Are the Bad Guys Winning the Malware Wars?
The arms race between malware authors and anti-malware developers is constant and frenetic. The bad guys keep getting better at what they do, and the white hats are having a more difficult time detecting and eradicating malware when it attacks a computer. In one test lab, the average efficiency of popular antivirus programs was a pitiful 66.6 percent! But there's one product that succeeds at blocking 99.9 percent of all malware. Let's dig a little deeper into this...
Is Proactive Malware Protection a Myth?
Most popular anti-malware tools use a combination of “reactive detection” and “proactive detection” to detect suspicious software and block it from downloading to or executing on a computer before it can do any damage.
"Reactive testing" indicates how well a security tool scored at detecting known threats, or viruses currently known to exist. This is done by checking the "signature" of a new file against a database of known malware samples. The "proactive testing" portion indicates the tool's ability to detect previously unknown and zero-day threats. Proactive detection is more difficult, because the behavior of the program must be taken into account.
Proactive protection is great, in theory. But a recent study of tests involving many of the most popular anti-malware programs reveals an alarming trend. Test scores of proactive protections have been declining for years, and the dip has become a headlong plummet lately. Average test scores indicate that proactive protection is not very reliable.
In April, 2014, the average test score on Virus Bulletin’s RAP (Reactive and Proactive) Test was 78.92. By December, 2015, it had slipped to 70.57, and in the following eight months it fell to 66.60. Does that mean one out of every three malware attacks slipped past proactive shields?
Average scores don’t tell the whole story, though. In VB's most recent testing on the Windows 10 platform, a number of popular anti-malware programs had proactive RAP scores in excess of 80%, including Avira (86%), Avast (85%), Bullguard (85%), AVG (83%) and ESET (82%). PC Matic, a product of PC Pitstop, scored an eyebrow-raising 99.9%.
What About False Positives?
However, PC Matic also scored well above average on the “false positives” metric, meaning it incorrectly tagged legitimate software as “unknown” or suspicious more often than other anti-malware programs. The reason for this is that PC Matic adds "whitelisting" to its approach. With whitelisting, only safe programs and files can run. False positives are a nuisance because they require attention to determine legitimacy and unblock the installation or actions of falsely flagged programs.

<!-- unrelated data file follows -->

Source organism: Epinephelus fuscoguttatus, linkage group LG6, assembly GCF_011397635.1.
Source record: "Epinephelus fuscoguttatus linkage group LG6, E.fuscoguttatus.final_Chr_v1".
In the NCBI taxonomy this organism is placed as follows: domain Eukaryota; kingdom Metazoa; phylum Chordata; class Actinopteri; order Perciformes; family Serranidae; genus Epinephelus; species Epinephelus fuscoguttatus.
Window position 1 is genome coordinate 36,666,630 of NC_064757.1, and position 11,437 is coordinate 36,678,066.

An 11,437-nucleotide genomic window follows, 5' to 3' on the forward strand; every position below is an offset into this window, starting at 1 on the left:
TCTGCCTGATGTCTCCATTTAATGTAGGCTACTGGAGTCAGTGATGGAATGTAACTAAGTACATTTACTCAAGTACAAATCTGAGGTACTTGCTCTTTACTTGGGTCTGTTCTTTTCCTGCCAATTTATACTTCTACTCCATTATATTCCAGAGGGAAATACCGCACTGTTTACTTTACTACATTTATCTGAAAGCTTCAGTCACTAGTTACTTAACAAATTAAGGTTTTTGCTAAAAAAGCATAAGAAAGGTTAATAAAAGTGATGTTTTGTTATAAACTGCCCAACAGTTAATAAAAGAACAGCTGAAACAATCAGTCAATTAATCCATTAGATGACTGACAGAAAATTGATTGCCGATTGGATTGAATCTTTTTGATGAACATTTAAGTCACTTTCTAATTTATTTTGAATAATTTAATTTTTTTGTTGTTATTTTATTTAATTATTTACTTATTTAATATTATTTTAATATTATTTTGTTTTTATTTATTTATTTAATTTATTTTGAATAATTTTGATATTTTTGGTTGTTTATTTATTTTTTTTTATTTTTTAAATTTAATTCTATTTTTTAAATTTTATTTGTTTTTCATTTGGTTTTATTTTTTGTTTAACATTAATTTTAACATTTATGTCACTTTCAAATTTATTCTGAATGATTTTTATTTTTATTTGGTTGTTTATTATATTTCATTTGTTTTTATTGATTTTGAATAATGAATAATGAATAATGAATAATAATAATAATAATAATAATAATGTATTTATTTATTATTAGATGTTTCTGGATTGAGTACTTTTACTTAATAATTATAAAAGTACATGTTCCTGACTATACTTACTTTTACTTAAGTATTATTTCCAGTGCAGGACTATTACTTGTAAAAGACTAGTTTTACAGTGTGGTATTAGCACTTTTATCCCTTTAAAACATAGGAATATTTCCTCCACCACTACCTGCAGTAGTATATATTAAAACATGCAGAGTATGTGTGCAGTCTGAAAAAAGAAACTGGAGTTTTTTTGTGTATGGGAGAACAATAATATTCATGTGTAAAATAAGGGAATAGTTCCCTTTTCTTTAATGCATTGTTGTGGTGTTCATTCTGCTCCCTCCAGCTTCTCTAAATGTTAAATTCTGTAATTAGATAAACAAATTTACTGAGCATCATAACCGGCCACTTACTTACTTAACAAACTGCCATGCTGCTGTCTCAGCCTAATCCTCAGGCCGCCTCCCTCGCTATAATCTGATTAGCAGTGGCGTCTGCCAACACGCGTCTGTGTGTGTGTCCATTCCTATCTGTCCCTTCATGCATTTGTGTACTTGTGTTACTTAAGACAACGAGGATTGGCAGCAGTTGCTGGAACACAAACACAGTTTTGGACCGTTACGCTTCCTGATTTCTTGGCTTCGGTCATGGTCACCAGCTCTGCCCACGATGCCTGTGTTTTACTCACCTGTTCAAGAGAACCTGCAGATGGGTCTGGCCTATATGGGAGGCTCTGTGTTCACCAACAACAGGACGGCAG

If a file is flagged as “unknown”, it is blocked from opening until it can be tested and deemed either safe or malicious within 24 hours by PC Matic's malware research team. If the user chooses to bypass this waiting period, they can whitelist the file so it won't be flagged again. PC Matic's false positive rate is only 1.7% of all programs it scanned in the test.
It’s up to each user to decide whether the "abundance of caution" tradeoff is worthwhile. In other words, do you want a solution that blocks somewhere between 66% and 85% of malware with few or no false positives, or one that blocks 99.9% of malware with some false positives?
Are We Doing Better Against Spam?
Spam filters do much better than Web shields on Virus Bulletin’s tests. Many anti-spam programs scored in excess of 99/100 on the VB anti-spam test. That’s encouraging because phishing emails are especially popular among ransomeware distributors. But a good spam filter alone is not comprehensive protection.
While it remains cyber-suicide to go online without anti-malware protection, it would likewise be dangerous to assume that you don’t have to do anything after installing anti-malware. The VB test scores show significant gaps in proactive protection, which are closed only at the cost of more false positives.
It’s still incumbent upon users to exercise caution and judgment in their online activities. Avoid sketchy websites. If a file is flagged or quarantined do some research before taking a chance on running it. Don’t click on email links or attachments without verifying that they came from trusted contacts. A text or phone call may be necessary to confirm that your friend actually sent the message, and not a virus on his or her computer.
Your thoughts on this topic are welcome. Post your comment or question below...
This article was posted by Bob Rankin on 2 Feb 2017
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Article information: AskBobRankin -- Are the Bad Guys Winning the Malware Wars? (Posted: 2 Feb 2017)
Copyright © 2005 - Bob Rankin - All Rights Reserved